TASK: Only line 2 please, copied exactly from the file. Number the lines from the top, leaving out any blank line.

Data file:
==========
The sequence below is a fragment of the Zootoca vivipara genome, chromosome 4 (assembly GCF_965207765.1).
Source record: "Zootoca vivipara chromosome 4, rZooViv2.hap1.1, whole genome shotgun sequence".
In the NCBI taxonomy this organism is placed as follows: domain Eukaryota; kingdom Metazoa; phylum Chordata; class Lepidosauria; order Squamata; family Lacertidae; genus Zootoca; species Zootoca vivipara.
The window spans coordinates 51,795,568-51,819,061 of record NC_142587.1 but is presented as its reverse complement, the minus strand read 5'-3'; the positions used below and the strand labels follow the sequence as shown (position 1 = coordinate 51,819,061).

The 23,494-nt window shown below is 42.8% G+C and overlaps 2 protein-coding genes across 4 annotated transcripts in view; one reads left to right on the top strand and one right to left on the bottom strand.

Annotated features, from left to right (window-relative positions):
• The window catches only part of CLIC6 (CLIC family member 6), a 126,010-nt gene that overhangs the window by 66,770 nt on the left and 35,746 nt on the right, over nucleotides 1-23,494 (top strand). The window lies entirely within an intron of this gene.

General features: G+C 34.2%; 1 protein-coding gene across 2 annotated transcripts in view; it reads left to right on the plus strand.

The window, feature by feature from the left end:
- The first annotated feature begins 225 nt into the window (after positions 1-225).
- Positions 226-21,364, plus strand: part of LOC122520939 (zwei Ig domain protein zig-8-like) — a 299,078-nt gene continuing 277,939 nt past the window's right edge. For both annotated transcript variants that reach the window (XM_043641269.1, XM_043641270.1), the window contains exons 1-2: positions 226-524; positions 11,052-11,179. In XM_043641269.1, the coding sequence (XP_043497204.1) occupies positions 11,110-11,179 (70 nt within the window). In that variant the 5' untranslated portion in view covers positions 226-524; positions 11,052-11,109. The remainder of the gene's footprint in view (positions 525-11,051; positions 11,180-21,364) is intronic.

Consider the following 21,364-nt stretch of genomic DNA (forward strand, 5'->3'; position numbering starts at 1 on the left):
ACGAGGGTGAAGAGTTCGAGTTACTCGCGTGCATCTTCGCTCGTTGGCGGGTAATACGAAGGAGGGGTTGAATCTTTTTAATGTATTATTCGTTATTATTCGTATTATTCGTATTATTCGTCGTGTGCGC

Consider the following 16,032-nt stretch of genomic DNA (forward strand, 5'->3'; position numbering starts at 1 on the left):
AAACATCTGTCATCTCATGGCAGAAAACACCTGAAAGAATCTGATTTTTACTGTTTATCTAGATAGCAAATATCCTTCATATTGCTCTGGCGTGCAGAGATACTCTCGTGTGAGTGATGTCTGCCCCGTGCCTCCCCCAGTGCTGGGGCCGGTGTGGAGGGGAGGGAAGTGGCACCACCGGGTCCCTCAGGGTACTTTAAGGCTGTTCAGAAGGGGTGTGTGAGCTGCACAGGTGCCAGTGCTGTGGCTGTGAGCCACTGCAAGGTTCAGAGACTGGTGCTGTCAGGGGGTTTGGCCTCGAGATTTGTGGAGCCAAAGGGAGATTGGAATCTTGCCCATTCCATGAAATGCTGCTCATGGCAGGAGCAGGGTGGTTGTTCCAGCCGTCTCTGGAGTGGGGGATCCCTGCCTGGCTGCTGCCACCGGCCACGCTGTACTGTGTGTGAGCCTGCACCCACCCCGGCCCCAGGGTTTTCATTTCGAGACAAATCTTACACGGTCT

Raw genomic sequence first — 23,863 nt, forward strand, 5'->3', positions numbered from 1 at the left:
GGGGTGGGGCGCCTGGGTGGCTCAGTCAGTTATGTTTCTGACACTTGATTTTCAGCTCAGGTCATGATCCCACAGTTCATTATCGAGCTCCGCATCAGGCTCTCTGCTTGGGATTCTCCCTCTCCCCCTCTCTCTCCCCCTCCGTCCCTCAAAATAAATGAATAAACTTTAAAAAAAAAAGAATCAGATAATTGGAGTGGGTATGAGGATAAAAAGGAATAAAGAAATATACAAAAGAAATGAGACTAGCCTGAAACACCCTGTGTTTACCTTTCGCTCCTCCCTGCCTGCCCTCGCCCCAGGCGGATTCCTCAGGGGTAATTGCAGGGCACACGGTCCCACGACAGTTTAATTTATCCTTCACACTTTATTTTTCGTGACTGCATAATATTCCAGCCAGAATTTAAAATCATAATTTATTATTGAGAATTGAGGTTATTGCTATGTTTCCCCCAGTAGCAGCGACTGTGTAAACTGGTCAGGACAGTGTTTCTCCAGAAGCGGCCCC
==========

Source record: "Zootoca vivipara chromosome 4, rZooViv2.hap1.1, whole genome shotgun sequence".